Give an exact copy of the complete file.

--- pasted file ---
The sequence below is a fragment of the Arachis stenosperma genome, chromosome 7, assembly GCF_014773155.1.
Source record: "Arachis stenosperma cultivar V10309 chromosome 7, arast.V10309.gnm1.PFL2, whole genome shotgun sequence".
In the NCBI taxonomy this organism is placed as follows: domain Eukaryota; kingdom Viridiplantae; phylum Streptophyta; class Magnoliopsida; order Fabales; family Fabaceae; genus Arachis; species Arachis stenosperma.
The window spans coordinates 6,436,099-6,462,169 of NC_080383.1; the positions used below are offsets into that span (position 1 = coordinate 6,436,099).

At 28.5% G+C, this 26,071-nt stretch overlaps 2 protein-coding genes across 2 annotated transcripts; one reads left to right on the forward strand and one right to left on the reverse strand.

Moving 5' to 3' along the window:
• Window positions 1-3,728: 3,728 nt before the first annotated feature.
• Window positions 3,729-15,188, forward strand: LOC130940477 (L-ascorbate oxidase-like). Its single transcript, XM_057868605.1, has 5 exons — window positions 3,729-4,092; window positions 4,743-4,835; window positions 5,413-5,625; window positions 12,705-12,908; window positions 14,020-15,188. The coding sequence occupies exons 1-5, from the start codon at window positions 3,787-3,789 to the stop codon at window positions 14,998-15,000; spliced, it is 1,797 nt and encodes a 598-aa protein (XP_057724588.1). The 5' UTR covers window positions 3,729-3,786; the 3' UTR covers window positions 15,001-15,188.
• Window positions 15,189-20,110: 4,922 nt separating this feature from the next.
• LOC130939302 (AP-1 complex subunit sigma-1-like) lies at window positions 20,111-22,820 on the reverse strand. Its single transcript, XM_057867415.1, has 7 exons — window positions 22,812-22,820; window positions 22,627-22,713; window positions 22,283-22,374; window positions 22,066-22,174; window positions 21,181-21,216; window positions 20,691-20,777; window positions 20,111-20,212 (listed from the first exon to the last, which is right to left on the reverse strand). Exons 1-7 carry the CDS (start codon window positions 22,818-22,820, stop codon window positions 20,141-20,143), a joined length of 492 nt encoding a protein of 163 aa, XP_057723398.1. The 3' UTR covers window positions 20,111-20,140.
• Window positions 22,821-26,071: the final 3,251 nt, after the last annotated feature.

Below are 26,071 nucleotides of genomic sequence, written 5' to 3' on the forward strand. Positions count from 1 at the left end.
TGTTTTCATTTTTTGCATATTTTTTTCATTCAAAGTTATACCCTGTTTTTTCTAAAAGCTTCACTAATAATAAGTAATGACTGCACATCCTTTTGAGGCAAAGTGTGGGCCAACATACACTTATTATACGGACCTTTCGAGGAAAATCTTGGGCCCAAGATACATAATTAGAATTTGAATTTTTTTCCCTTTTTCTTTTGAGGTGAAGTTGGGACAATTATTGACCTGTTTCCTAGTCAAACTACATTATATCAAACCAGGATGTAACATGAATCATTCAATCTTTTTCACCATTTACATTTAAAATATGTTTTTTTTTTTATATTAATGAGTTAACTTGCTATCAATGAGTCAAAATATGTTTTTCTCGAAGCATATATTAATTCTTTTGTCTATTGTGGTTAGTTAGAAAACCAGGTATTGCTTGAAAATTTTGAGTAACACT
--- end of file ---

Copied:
The sequence below is a fragment of the Arachis stenosperma genome, chromosome 7, assembly GCF_014773155.1.
Source record: "Arachis stenosperma cultivar V10309 chromosome 7, arast.V10309.gnm1.PFL2, whole genome shotgun sequence".
In the NCBI taxonomy this organism is placed as follows: domain Eukaryota; kingdom Viridiplantae; phylum Streptophyta; class Magnoliopsida; order Fabales; family Fabaceae; genus Arachis; species Arachis stenosperma.
The window spans coordinates 6,436,099-6,462,169 of NC_080383.1; the positions used below are offsets into that span (position 1 = coordinate 6,436,099).

At 28.5% G+C, this 26,071-nt stretch overlaps 2 protein-coding genes across 2 annotated transcripts; one reads left to right on the forward strand and one right to left on the reverse strand.

Moving 5' to 3' along the window:
• Window positions 1-3,728: 3,728 nt before the first annotated feature.
• Window positions 3,729-15,188, forward strand: LOC130940477 (L-ascorbate oxidase-like). Its single transcript, XM_057868605.1, has 5 exons — window positions 3,729-4,092; window positions 4,743-4,835; window positions 5,413-5,625; window positions 12,705-12,908; window positions 14,020-15,188. The coding sequence occupies exons 1-5, from the start codon at window positions 3,787-3,789 to the stop codon at window positions 14,998-15,000; spliced, it is 1,797 nt and encodes a 598-aa protein (XP_057724588.1). The 5' UTR covers window positions 3,729-3,786; the 3' UTR covers window positions 15,001-15,188.
• Window positions 15,189-20,110: 4,922 nt separating this feature from the next.
• LOC130939302 (AP-1 complex subunit sigma-1-like) lies at window positions 20,111-22,820 on the reverse strand. Its single transcript, XM_057867415.1, has 7 exons — window positions 22,812-22,820; window positions 22,627-22,713; window positions 22,283-22,374; window positions 22,066-22,174; window positions 21,181-21,216; window positions 20,691-20,777; window positions 20,111-20,212 (listed from the first exon to the last, which is right to left on the reverse strand). Exons 1-7 carry the CDS (start codon window positions 22,818-22,820, stop codon window positions 20,141-20,143), a joined length of 492 nt encoding a protein of 163 aa, XP_057723398.1. The 3' UTR covers window positions 20,111-20,140.
• Window positions 22,821-26,071: the final 3,251 nt, after the last annotated feature.

Below are 26,071 nucleotides of genomic sequence, written 5' to 3' on the forward strand. Positions count from 1 at the left end.
TGTTTTCATTTTTTGCATATTTTTTTCATTCAAAGTTATACCCTGTTTTTTCTAAAAGCTTCACTAATAATAAGTAATGACTGCACATCCTTTTGAGGCAAAGTGTGGGCCAACATACACTTATTATACGGACCTTTCGAGGAAAATCTTGGGCCCAAGATACATAATTAGAATTTGAATTTTTTTCCCTTTTTCTTTTGAGGTGAAGTTGGGACAATTATTGACCTGTTTCCTAGTCAAACTACATTATATCAAACCAGGATGTAACATGAATCATTCAATCTTTTTCACCATTTACATTTAAAATATGTTTTTTTTTTTATATTAATGAGTTAACTTGCTATCAATGAGTCAAAATATGTTTTTCTCGAAGCATATATTAATTCTTTTGTCTATTGTGGTTAGTTAGAAAACCAGGTATTGCTTGAAAATTTTGAGTAACACT